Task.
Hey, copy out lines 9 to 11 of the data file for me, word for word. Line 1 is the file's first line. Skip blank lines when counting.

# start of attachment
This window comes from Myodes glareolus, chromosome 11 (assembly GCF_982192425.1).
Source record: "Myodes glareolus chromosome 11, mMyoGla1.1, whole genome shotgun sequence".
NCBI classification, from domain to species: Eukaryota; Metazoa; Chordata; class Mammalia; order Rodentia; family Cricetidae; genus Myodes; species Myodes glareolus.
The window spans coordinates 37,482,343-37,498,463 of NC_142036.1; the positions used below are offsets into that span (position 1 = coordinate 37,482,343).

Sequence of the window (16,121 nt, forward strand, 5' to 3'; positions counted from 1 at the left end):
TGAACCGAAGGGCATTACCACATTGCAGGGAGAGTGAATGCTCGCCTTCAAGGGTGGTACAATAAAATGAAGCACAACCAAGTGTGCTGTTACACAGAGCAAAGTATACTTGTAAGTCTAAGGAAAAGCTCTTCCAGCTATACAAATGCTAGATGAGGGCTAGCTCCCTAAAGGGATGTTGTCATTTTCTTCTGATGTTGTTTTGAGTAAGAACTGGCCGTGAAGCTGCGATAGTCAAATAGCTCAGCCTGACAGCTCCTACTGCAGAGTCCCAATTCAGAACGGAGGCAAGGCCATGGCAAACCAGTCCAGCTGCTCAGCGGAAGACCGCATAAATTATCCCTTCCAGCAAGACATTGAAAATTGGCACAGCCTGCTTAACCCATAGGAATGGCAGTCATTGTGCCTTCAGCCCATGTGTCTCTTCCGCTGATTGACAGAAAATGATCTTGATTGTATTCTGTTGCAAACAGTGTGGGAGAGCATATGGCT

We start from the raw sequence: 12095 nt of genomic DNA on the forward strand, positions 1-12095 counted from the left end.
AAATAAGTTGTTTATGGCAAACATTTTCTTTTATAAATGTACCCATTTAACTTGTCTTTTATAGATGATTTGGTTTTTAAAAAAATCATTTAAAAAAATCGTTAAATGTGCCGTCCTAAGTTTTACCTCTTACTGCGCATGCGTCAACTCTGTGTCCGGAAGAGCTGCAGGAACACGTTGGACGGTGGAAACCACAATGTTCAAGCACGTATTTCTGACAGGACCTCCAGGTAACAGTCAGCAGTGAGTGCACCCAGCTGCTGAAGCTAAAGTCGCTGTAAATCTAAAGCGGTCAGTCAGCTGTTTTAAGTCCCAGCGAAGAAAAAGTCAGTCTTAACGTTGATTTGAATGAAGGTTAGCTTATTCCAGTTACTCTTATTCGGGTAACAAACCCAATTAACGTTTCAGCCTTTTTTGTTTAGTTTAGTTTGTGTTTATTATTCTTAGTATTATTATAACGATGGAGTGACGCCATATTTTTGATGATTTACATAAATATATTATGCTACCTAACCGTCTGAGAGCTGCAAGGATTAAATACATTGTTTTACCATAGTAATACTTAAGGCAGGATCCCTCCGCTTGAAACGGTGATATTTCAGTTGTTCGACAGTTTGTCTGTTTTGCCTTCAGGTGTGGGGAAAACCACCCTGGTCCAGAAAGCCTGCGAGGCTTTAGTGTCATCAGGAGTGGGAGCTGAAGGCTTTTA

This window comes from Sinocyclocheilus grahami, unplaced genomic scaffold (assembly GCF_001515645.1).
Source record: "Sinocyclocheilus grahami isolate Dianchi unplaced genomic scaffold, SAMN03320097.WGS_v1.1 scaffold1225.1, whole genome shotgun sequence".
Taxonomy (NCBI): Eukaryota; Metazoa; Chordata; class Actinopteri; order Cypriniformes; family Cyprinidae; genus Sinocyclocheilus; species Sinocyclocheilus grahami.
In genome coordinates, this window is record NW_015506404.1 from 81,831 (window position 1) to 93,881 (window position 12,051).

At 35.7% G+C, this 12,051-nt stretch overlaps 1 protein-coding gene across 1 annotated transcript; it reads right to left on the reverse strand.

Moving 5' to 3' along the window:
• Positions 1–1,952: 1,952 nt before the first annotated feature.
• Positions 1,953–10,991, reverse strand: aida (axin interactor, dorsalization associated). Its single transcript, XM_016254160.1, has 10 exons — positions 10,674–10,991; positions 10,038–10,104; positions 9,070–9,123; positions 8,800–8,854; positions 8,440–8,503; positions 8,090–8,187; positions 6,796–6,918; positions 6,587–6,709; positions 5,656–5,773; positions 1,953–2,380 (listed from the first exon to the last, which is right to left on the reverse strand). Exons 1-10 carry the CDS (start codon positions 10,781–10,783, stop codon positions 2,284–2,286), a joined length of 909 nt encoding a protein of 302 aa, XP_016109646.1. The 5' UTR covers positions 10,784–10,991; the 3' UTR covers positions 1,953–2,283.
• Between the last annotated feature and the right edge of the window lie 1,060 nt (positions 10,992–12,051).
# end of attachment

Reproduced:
This window comes from Sinocyclocheilus grahami, unplaced genomic scaffold (assembly GCF_001515645.1).
Source record: "Sinocyclocheilus grahami isolate Dianchi unplaced genomic scaffold, SAMN03320097.WGS_v1.1 scaffold1225.1, whole genome shotgun sequence".
Taxonomy (NCBI): Eukaryota; Metazoa; Chordata; class Actinopteri; order Cypriniformes; family Cyprinidae; genus Sinocyclocheilus; species Sinocyclocheilus grahami.